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Connecticut Aid In Dying Bill Fails In Committee

Jessica Hill
/
AP
State Rep. Jonathan Steinberg, D-Westport, speaks on the final day of session at the State Capitol in Hartford in 2017. Steinberg chairs the General Assembly's Public Health Committee, which recently considered an aid in dying bill.

Lawmakers won’t take up a vote on a bill that would allow terminally ill patients in Connecticut to end their lives with the aid of a doctor.

State Representative Jonathan Steinberg of Westport, who chairs the Public Health committee, told the Hartford Courant Monday he didn’t have the votes to get the bill through the committee.

“It’s a very close vote, as you might expect, given it’s such a controversial subject. People have very strong passions, there’s a lot of personal belief involved.”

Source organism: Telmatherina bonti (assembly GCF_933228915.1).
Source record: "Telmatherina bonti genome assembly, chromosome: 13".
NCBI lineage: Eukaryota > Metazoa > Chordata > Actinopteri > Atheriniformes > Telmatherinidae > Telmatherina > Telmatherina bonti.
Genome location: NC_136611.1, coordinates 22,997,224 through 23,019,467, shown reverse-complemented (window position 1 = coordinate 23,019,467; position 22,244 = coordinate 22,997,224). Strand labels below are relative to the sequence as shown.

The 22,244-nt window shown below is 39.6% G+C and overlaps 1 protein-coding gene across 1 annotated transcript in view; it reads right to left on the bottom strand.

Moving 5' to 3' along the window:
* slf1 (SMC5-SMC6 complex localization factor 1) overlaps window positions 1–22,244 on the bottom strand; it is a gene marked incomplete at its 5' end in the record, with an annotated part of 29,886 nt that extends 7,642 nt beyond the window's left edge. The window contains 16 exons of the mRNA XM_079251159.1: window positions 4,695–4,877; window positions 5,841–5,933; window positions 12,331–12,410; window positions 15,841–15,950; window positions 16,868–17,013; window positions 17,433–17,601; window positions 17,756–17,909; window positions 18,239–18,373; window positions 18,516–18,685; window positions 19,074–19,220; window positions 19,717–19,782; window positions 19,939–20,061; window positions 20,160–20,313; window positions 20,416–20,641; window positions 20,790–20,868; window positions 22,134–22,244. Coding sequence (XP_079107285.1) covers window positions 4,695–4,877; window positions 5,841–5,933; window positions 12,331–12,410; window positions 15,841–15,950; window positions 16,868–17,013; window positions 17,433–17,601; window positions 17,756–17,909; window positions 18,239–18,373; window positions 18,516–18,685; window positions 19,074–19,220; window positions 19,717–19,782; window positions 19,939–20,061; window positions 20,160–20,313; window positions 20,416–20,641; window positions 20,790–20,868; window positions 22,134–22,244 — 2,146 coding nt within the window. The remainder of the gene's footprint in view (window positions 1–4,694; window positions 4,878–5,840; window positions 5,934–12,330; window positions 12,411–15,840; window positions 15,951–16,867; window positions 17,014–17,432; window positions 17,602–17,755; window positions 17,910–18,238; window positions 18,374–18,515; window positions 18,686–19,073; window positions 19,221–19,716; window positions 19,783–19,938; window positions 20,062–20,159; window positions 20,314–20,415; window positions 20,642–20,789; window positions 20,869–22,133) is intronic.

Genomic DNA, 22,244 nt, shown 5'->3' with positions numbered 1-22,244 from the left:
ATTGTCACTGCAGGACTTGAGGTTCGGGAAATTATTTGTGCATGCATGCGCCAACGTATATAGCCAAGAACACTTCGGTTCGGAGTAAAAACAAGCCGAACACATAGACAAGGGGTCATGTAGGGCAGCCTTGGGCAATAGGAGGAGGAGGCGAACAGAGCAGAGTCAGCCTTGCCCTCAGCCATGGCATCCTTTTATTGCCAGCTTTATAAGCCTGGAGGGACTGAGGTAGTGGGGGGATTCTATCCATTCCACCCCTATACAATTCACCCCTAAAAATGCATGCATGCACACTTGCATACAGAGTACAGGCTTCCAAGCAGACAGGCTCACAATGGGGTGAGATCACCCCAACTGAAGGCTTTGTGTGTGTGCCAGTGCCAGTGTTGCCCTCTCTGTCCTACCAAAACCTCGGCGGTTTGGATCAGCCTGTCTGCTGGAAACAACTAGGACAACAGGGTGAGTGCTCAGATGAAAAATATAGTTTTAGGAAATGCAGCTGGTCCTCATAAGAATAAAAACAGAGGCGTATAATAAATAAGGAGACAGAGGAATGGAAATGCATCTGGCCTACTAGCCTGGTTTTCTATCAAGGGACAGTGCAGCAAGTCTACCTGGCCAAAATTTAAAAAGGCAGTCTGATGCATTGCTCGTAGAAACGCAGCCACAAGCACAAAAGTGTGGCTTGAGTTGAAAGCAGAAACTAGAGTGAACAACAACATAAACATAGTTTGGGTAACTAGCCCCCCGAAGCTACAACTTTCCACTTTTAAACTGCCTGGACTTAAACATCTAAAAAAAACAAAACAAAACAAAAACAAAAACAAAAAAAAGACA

A representative for the advocacy group Compassion and Choices said the defeat is beyond disappointing and hopes the bill will someday become law in Connecticut.

Six states and the District of Columbia allow patients to end their life with a doctor’s assistance. Opponents say unethical doctors could coerce patients to end their lives.

Davis Dunavin loves telling stories, whether on the radio or around the campfire. He started in Missouri and ended up in Connecticut, which, he'd like to point out, is the same geographic trajectory taken by Mark Twain.